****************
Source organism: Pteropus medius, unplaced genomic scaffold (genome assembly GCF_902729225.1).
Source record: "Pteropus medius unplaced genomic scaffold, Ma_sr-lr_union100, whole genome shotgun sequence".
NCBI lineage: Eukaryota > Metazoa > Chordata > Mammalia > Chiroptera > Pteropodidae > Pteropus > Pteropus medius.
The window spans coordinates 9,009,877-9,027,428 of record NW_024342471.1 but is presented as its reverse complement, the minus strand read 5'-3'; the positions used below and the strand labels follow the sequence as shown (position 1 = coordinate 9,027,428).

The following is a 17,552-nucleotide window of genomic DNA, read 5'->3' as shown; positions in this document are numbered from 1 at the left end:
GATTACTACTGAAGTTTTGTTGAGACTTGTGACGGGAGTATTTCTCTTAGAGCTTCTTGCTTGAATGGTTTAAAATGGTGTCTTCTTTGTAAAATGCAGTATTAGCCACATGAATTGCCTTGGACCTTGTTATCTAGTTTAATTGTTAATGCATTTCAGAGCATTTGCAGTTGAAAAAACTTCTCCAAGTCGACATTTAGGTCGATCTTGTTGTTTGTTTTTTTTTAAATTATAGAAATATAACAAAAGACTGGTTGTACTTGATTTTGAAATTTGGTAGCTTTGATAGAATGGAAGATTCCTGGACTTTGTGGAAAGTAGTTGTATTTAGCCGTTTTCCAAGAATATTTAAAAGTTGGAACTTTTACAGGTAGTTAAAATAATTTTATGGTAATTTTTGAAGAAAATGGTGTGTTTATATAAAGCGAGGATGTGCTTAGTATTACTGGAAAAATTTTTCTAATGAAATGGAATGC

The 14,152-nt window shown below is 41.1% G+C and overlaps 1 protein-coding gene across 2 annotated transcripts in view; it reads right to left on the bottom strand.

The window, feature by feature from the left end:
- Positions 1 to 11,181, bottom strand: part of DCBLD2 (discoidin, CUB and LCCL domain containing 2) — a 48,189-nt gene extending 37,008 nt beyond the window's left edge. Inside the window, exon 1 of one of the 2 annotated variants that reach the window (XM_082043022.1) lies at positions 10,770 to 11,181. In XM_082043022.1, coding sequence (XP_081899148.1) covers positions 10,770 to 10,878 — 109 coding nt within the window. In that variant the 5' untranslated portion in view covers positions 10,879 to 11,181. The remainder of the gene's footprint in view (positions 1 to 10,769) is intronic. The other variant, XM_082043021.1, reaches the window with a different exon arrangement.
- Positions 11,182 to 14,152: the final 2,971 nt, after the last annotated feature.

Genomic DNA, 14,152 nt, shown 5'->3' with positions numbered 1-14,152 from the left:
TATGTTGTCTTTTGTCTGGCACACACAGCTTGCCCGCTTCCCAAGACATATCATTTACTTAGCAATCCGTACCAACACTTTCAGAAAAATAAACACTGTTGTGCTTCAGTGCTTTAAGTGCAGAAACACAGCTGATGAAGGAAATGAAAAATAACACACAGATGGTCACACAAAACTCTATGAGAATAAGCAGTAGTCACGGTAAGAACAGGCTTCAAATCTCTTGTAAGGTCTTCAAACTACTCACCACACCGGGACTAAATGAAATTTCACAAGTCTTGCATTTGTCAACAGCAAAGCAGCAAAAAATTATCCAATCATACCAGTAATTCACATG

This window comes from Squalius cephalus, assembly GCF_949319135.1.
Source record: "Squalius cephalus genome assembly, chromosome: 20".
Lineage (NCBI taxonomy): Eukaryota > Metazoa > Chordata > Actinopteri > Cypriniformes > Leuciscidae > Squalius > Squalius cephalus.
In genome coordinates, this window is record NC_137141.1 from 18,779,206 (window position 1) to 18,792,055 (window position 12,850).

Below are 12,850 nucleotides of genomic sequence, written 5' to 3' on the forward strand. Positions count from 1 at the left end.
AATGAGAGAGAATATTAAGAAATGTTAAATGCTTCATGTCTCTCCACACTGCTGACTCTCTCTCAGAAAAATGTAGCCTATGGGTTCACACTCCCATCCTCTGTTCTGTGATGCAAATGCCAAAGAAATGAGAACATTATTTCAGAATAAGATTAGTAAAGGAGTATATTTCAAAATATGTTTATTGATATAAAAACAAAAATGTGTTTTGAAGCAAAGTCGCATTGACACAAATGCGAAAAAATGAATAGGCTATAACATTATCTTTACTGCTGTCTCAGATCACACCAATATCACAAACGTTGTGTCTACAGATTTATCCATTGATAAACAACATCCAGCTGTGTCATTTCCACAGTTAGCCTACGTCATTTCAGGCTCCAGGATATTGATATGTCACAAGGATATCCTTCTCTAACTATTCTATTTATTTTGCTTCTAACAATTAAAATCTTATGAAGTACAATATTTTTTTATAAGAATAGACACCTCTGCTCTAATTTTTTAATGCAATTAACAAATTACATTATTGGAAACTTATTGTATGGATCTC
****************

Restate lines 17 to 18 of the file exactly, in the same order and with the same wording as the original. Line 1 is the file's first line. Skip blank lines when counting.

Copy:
Below are 12,850 nucleotides of genomic sequence, written 5' to 3' on the forward strand. Positions count from 1 at the left end.
AATGAGAGAGAATATTAAGAAATGTTAAATGCTTCATGTCTCTCCACACTGCTGACTCTCTCTCAGAAAAATGTAGCCTATGGGTTCACACTCCCATCCTCTGTTCTGTGATGCAAATGCCAAAGAAATGAGAACATTATTTCAGAATAAGATTAGTAAAGGAGTATATTTCAAAATATGTTTATTGATATAAAAACAAAAATGTGTTTTGAAGCAAAGTCGCATTGACACAAATGCGAAAAAATGAATAGGCTATAACATTATCTTTACTGCTGTCTCAGATCACACCAATATCACAAACGTTGTGTCTACAGATTTATCCATTGATAAACAACATCCAGCTGTGTCATTTCCACAGTTAGCCTACGTCATTTCAGGCTCCAGGATATTGATATGTCACAAGGATATCCTTCTCTAACTATTCTATTTATTTTGCTTCTAACAATTAAAATCTTATGAAGTACAATATTTTTTTATAAGAATAGACACCTCTGCTCTAATTTTTTAATGCAATTAACAAATTACATTATTGGAAACTTATTGTATGGATCTC